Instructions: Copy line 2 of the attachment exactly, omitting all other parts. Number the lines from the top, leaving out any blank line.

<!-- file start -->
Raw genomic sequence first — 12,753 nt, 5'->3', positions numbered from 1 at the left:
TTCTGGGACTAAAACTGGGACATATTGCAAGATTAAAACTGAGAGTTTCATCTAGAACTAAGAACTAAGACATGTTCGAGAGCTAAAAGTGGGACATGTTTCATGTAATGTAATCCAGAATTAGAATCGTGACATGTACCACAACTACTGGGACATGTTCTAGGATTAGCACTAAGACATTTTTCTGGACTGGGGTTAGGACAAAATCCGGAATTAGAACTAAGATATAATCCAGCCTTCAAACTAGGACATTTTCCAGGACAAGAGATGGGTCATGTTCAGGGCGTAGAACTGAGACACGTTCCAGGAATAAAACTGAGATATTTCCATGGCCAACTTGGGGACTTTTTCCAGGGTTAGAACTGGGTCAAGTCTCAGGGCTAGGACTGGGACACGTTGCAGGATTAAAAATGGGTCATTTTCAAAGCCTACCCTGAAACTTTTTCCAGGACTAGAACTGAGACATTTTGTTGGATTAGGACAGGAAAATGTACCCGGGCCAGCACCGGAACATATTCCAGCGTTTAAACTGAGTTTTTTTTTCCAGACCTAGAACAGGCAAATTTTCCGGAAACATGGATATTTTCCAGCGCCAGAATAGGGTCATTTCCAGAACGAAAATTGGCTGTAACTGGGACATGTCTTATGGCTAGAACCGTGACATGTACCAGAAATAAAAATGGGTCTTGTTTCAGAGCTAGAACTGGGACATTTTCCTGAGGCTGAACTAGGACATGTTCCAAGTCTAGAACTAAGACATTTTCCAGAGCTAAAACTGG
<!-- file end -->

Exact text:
TTCTGGGACTAAAACTGGGACATATTGCAAGATTAAAACTGAGAGTTTCATCTAGAACTAAGAACTAAGACATGTTCGAGAGCTAAAAGTGGGACATGTTTCATGTAATGTAATCCAGAATTAGAATCGTGACATGTACCACAACTACTGGGACATGTTCTAGGATTAGCACTAAGACATTTTTCTGGACTGGGGTTAGGACAAAATCCGGAATTAGAACTAAGATATAATCCAGCCTTCAAACTAGGACATTTTCCAGGACAAGAGATGGGTCATGTTCAGGGCGTAGAACTGAGACACGTTCCAGGAATAAAACTGAGATATTTCCATGGCCAACTTGGGGACTTTTTCCAGGGTTAGAACTGGGTCAAGTCTCAGGGCTAGGACTGGGACACGTTGCAGGATTAAAAATGGGTCATTTTCAAAGCCTACCCTGAAACTTTTTCCAGGACTAGAACTGAGACATTTTGTTGGATTAGGACAGGAAAATGTACCCGGGCCAGCACCGGAACATATTCCAGCGTTTAAACTGAGTTTTTTTTTCCAGACCTAGAACAGGCAAATTTTCCGGAAACATGGATATTTTCCAGCGCCAGAATAGGGTCATTTCCAGAACGAAAATTGGCTGTAACTGGGACATGTCTTATGGCTAGAACCGTGACATGTACCAGAAATAAAAATGGGTCTTGTTTCAGAGCTAGAACTGGGACATTTTCCTGAGGCTGAACTAGGACATGTTCCAAGTCTAGAACTAAGACATTTTCCAGAGCTAAAACTGG